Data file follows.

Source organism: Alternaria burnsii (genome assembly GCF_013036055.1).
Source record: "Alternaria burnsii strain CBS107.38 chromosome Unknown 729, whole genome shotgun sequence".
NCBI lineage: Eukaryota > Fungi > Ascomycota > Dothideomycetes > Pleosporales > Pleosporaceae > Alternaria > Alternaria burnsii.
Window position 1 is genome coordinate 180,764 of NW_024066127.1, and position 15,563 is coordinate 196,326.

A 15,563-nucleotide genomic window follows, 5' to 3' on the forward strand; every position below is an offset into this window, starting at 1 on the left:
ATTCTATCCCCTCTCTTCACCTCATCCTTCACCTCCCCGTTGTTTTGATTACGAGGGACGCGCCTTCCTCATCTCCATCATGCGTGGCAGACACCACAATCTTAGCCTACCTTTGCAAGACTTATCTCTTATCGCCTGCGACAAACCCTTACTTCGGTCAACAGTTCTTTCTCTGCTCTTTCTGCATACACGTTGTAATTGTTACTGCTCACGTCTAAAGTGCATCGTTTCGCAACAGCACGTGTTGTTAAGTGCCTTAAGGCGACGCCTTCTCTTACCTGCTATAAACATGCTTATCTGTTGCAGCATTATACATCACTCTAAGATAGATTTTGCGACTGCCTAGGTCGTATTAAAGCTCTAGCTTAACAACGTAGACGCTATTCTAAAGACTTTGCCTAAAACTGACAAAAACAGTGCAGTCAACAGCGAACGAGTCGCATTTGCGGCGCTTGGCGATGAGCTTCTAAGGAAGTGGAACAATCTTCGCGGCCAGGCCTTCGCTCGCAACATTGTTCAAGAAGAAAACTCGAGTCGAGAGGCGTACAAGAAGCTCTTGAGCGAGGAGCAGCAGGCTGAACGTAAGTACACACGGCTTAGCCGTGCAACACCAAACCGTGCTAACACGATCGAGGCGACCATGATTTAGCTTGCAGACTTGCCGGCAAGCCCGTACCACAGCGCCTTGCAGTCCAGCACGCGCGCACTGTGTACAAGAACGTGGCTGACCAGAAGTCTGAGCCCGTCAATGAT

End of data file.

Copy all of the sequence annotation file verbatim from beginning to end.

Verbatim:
Source organism: Alternaria burnsii (genome assembly GCF_013036055.1).
Source record: "Alternaria burnsii strain CBS107.38 chromosome Unknown 729, whole genome shotgun sequence".
NCBI lineage: Eukaryota > Fungi > Ascomycota > Dothideomycetes > Pleosporales > Pleosporaceae > Alternaria > Alternaria burnsii.
Window position 1 is genome coordinate 180,764 of NW_024066127.1, and position 15,563 is coordinate 196,326.

A 15,563-nucleotide genomic window follows, 5' to 3' on the forward strand; every position below is an offset into this window, starting at 1 on the left:
ATTCTATCCCCTCTCTTCACCTCATCCTTCACCTCCCCGTTGTTTTGATTACGAGGGACGCGCCTTCCTCATCTCCATCATGCGTGGCAGACACCACAATCTTAGCCTACCTTTGCAAGACTTATCTCTTATCGCCTGCGACAAACCCTTACTTCGGTCAACAGTTCTTTCTCTGCTCTTTCTGCATACACGTTGTAATTGTTACTGCTCACGTCTAAAGTGCATCGTTTCGCAACAGCACGTGTTGTTAAGTGCCTTAAGGCGACGCCTTCTCTTACCTGCTATAAACATGCTTATCTGTTGCAGCATTATACATCACTCTAAGATAGATTTTGCGACTGCCTAGGTCGTATTAAAGCTCTAGCTTAACAACGTAGACGCTATTCTAAAGACTTTGCCTAAAACTGACAAAAACAGTGCAGTCAACAGCGAACGAGTCGCATTTGCGGCGCTTGGCGATGAGCTTCTAAGGAAGTGGAACAATCTTCGCGGCCAGGCCTTCGCTCGCAACATTGTTCAAGAAGAAAACTCGAGTCGAGAGGCGTACAAGAAGCTCTTGAGCGAGGAGCAGCAGGCTGAACGTAAGTACACACGGCTTAGCCGTGCAACACCAAACCGTGCTAACACGATCGAGGCGACCATGATTTAGCTTGCAGACTTGCCGGCAAGCCCGTACCACAGCGCCTTGCAGTCCAGCACGCGCGCACTGTGTACAAGAACGTGGCTGACCAGAAGTCTGAGCCCGTCAATGAT